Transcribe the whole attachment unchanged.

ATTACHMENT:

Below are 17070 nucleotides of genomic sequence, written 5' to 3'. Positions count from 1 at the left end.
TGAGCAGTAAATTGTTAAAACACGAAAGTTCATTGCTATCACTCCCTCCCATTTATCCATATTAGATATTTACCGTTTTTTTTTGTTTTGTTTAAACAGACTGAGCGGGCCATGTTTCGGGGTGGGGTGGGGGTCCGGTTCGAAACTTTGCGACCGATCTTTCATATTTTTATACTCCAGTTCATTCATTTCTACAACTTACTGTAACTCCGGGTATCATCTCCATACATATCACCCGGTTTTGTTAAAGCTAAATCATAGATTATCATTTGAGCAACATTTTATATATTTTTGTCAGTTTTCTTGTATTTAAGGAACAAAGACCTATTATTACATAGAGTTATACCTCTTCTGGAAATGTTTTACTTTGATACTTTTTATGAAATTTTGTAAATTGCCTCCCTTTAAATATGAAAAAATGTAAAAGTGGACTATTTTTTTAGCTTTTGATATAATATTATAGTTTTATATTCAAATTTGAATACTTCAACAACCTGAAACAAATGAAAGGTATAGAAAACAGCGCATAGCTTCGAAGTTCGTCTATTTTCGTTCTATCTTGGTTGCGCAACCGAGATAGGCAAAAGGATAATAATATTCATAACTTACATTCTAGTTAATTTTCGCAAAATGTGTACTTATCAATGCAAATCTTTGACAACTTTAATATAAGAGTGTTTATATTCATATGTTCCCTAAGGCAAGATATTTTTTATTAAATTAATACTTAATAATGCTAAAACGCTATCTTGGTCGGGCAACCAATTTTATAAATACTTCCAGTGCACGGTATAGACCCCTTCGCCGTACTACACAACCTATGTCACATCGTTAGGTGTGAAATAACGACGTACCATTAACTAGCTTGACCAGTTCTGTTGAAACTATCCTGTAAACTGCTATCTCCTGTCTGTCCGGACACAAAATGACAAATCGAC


Below are 17070 nucleotides of genomic sequence, written 5' to 3'. Positions count from 1 at the left end.
TGAGCAGTAAATTGTTAAAACACGAAAGTTCATTGCTATCACTCCCTCCCATTTATCCATATTAGATATTTACCGTTTTTTTTTGTTTTGTTTAAACAGACTGAGCGGGCCATGTTTCGGGGTGGGGTGGGGGTCCGGTTCGAAACTTTGCGACCGATCTTTCATATTTTTATACTCCAGTTCATTCATTTCTACAACTTACTGTAACTCCGGGTATCATCTCCATACATATCACCCGGTTTTGTTAAAGCTAAATCATAGATTATCATTTGAGCAACATTTTATATATTTTTGTCAGTTTTCTTGTATTTAAGGAACAAAGACCTATTATTACATAGAGTTATACCTCTTCTGGAAATGTTTTACTTTGATACTTTTTATGAAATTTTGTAAATTGCCTCCCTTTAAATATGAAAAAATGTAAAAGTGGACTATTTTTTTAGCTTTTGATATAATATTATAGTTTTATATTCAAATTTGAATACTTCAACAACCTGAAACAAATGAAAGGTATAGAAAACAGCGCATAGCTTCGAAGTTCGTCTATTTTCGTTCTATCTTGGTTGCGCAACCGAGATAGGCAAAAGGATAATAATATTCATAACTTACATTCTAGTTAATTTTCGCAAAATGTGTACTTATCAATGCAAATCTTTGACAACTTTAATATAAGAGTGTTTATATTCATATGTTCCCTAAGGCAAGATATTTTTTATTAAATTAATACTTAATAATGCTAAAACGCTATCTTGGTCGGGCAACCAATTTTATAAATACTTCCAGTGCACGGTATAGACCCCTTCGCCGTACTACACAACCTATGTCACATCGTTAGGTGTGAAATAACGACGTACCATTAACTAGCTTGACCAGTTCTGTTGAAACTATCCTGTAAACTGCTATCTCCTGTCTGTCCGGACACAAAATGACAAATCGAC